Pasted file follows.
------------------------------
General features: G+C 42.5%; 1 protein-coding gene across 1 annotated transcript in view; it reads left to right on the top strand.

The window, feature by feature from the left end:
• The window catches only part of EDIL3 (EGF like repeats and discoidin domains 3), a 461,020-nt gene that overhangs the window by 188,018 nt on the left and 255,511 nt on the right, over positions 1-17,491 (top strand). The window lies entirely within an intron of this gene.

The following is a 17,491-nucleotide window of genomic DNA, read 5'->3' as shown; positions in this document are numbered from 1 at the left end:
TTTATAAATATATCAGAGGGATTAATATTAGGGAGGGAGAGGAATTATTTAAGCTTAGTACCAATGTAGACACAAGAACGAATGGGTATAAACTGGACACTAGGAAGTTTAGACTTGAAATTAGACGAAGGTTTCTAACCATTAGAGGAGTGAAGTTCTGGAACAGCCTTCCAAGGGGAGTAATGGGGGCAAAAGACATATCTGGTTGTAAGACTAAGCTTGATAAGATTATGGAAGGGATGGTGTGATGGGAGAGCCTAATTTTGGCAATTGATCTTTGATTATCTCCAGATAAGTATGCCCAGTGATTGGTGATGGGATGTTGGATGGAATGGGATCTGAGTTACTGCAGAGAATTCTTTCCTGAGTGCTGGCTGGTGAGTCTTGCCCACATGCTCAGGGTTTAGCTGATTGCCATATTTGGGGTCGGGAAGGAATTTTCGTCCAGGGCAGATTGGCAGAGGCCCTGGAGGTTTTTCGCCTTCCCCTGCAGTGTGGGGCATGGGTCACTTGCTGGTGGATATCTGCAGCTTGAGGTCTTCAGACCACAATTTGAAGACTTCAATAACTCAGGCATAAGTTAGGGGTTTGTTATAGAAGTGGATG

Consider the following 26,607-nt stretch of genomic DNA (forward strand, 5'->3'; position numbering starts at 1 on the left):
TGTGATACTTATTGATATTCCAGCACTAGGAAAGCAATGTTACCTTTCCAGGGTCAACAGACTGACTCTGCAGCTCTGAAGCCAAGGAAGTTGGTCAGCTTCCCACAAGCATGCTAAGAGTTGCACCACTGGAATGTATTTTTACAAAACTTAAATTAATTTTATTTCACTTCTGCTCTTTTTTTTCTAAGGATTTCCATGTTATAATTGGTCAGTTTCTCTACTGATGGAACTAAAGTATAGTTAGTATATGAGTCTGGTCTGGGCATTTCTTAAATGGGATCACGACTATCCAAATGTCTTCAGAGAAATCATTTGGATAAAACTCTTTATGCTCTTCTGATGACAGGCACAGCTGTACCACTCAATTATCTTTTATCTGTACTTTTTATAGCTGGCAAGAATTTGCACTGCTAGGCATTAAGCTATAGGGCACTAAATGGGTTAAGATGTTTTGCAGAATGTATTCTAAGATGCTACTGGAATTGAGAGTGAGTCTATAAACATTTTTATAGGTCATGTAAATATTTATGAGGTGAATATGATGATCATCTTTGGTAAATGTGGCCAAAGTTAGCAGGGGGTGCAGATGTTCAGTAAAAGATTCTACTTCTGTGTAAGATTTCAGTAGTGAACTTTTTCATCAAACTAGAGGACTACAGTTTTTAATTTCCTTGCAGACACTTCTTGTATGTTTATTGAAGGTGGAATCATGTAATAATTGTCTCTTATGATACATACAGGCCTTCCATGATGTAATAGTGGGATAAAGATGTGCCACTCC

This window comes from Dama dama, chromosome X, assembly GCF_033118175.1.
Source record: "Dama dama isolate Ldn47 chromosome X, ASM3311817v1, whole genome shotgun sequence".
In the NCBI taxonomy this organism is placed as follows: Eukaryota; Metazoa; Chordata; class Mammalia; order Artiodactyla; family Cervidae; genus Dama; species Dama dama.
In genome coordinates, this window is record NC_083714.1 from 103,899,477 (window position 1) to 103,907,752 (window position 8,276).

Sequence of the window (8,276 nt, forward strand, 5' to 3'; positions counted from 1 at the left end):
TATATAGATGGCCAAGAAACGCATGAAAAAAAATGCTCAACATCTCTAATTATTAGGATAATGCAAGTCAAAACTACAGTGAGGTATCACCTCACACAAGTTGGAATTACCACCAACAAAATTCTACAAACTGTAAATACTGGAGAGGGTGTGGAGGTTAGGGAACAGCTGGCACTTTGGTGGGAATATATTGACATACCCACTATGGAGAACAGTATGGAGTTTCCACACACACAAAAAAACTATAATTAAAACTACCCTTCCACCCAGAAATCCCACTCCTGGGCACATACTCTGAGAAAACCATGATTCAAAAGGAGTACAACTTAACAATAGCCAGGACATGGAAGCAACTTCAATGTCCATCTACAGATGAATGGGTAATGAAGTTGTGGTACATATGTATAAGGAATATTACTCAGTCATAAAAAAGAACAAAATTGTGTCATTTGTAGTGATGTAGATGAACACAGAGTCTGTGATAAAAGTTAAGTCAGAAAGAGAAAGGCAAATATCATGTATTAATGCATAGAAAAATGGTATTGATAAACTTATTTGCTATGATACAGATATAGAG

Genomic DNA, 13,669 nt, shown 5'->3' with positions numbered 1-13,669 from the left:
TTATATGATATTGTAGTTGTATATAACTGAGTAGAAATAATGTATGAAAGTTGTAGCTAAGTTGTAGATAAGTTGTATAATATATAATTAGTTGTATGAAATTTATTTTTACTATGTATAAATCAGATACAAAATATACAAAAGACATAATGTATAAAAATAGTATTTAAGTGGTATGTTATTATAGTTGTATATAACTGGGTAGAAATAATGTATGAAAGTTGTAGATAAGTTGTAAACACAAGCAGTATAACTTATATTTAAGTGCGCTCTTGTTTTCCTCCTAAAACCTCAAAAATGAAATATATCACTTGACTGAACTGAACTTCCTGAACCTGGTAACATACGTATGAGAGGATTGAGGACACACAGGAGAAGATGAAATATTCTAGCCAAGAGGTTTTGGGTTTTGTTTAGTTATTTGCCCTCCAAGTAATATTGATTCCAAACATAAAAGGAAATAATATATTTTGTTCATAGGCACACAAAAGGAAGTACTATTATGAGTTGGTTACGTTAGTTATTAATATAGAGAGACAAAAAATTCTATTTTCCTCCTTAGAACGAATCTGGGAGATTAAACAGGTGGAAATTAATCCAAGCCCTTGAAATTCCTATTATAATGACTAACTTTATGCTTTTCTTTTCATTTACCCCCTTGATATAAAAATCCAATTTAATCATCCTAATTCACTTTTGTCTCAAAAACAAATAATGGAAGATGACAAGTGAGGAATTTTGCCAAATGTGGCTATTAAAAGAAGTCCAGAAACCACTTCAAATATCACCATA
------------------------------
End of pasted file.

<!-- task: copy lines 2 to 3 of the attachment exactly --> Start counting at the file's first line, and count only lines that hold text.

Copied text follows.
The window, feature by feature from the left end:
• The window catches only part of EDIL3 (EGF like repeats and discoidin domains 3), a 461,020-nt gene that overhangs the window by 188,018 nt on the left and 255,511 nt on the right, over positions 1-17,491 (top strand). The window lies entirely within an intron of this gene.